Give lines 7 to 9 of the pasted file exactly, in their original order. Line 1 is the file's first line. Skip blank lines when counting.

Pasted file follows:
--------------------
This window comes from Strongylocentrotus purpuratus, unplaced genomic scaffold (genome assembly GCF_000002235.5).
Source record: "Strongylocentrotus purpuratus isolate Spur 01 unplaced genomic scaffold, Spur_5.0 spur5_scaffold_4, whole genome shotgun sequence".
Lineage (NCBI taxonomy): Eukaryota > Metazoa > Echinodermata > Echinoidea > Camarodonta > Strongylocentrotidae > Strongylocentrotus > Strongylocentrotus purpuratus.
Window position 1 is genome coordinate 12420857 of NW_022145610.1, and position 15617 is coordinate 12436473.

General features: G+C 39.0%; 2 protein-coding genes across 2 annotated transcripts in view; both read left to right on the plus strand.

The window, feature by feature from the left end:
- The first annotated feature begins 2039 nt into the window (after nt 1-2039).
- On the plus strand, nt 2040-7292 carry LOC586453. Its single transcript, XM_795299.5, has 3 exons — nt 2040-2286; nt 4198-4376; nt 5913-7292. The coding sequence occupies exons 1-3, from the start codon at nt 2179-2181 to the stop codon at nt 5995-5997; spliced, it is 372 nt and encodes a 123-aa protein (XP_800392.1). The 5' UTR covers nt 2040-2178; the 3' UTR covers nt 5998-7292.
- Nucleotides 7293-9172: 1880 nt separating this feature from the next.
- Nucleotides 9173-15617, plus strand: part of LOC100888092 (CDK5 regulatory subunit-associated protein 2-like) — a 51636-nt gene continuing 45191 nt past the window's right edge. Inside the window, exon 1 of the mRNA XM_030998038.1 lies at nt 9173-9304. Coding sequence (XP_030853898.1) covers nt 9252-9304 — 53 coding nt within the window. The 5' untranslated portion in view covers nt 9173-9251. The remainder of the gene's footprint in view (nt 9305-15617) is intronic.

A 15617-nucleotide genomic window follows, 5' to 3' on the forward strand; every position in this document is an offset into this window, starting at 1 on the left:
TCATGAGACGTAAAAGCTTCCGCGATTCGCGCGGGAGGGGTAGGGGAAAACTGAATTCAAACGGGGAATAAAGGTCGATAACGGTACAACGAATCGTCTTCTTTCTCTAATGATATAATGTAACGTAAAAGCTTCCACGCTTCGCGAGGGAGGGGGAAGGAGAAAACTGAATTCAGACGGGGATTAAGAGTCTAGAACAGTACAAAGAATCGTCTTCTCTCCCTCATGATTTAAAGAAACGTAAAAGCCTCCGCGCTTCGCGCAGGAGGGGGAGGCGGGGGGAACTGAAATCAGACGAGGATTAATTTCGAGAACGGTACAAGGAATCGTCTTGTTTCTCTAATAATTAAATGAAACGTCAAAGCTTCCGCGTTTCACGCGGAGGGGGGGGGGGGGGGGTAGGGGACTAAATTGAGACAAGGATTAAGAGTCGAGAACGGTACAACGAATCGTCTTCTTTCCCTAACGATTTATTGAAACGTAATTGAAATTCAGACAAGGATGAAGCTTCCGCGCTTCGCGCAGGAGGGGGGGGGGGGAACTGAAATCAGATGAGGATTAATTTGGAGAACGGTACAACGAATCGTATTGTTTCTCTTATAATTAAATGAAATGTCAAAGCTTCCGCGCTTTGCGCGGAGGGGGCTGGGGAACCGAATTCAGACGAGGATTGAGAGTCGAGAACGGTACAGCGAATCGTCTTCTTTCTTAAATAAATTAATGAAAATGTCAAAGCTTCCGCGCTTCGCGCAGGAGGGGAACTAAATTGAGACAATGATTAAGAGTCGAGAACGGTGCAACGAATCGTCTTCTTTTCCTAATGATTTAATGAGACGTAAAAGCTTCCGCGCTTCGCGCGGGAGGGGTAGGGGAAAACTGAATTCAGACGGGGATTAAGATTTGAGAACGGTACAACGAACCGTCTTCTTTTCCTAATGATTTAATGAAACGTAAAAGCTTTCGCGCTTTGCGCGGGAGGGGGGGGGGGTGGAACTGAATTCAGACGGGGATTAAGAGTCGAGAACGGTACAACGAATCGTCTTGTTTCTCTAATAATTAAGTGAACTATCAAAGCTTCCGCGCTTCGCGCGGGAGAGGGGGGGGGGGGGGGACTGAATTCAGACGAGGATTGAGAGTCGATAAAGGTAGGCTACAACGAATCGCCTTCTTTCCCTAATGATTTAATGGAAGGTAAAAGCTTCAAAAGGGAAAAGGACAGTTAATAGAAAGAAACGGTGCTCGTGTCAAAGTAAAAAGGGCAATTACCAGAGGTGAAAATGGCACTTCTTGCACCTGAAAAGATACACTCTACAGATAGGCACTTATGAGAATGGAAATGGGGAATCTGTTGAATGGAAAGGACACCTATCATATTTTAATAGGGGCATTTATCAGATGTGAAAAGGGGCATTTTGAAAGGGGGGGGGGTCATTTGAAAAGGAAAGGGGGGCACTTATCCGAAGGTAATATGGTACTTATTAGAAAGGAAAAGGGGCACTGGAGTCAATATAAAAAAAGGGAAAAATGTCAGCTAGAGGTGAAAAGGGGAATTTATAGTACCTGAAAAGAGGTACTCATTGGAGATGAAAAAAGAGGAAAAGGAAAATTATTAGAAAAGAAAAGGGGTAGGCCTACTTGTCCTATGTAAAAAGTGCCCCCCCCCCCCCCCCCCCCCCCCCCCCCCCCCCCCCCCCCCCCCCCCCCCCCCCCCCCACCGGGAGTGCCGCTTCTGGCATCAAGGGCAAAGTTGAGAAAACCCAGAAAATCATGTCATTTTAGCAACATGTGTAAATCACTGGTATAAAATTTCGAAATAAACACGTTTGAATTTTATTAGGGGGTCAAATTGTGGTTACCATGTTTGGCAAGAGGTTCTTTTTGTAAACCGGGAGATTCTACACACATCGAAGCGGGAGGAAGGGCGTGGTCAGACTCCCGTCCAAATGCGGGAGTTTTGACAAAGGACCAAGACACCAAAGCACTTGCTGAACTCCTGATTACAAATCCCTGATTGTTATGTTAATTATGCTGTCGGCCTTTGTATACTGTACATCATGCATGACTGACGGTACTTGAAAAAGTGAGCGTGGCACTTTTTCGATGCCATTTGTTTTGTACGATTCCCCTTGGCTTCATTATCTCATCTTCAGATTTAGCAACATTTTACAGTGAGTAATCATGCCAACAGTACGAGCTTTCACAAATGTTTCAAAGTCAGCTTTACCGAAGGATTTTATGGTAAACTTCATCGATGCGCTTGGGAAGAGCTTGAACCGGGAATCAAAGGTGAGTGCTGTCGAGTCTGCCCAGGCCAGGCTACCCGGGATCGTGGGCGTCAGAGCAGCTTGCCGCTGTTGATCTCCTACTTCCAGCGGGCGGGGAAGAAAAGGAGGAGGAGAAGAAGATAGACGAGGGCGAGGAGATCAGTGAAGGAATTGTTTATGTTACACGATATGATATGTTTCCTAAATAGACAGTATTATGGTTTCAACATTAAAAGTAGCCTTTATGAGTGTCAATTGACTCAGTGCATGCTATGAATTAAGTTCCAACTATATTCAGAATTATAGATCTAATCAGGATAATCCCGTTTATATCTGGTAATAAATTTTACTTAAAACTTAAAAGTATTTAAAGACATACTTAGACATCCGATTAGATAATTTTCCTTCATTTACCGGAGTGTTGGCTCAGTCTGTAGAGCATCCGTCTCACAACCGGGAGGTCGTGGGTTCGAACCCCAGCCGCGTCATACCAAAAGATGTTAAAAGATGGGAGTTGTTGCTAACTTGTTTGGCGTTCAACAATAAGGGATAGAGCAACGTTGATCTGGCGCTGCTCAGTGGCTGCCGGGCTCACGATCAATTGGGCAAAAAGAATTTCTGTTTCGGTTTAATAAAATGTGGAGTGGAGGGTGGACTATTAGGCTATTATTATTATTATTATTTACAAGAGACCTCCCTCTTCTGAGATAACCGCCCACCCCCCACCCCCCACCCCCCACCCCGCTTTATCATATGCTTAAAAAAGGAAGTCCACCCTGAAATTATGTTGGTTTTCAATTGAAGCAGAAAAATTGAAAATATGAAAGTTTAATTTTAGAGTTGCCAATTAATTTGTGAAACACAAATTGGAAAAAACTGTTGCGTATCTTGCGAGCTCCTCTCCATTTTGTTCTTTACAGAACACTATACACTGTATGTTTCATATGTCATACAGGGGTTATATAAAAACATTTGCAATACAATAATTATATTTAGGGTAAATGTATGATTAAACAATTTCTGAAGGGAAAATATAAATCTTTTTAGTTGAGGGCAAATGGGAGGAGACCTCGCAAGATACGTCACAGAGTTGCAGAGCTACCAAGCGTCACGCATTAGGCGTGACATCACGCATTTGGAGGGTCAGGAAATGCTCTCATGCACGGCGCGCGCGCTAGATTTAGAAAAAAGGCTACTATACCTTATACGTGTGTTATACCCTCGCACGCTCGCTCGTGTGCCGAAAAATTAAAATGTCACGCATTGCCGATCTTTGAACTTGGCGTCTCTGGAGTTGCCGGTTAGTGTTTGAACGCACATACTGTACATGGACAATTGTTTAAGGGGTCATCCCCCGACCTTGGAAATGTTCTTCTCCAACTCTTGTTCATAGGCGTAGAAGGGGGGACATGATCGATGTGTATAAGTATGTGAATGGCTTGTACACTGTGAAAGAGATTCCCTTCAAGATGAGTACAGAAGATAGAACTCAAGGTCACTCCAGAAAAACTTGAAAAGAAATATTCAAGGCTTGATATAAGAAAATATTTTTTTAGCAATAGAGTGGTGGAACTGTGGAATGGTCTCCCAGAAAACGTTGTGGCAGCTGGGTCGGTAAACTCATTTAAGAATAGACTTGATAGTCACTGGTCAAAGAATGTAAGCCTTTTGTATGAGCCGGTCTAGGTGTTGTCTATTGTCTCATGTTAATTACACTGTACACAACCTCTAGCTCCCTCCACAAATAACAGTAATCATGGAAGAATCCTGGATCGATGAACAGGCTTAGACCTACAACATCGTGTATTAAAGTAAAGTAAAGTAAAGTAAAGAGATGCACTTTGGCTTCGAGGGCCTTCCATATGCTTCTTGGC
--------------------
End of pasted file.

- The first annotated feature begins 2039 nt into the window (after nt 1-2039).
- On the plus strand, nt 2040-7292 carry LOC586453. Its single transcript, XM_795299.5, has 3 exons — nt 2040-2286; nt 4198-4376; nt 5913-7292. The coding sequence occupies exons 1-3, from the start codon at nt 2179-2181 to the stop codon at nt 5995-5997; spliced, it is 372 nt and encodes a 123-aa protein (XP_800392.1). The 5' UTR covers nt 2040-2178; the 3' UTR covers nt 5998-7292.
- Nucleotides 7293-9172: 1880 nt separating this feature from the next.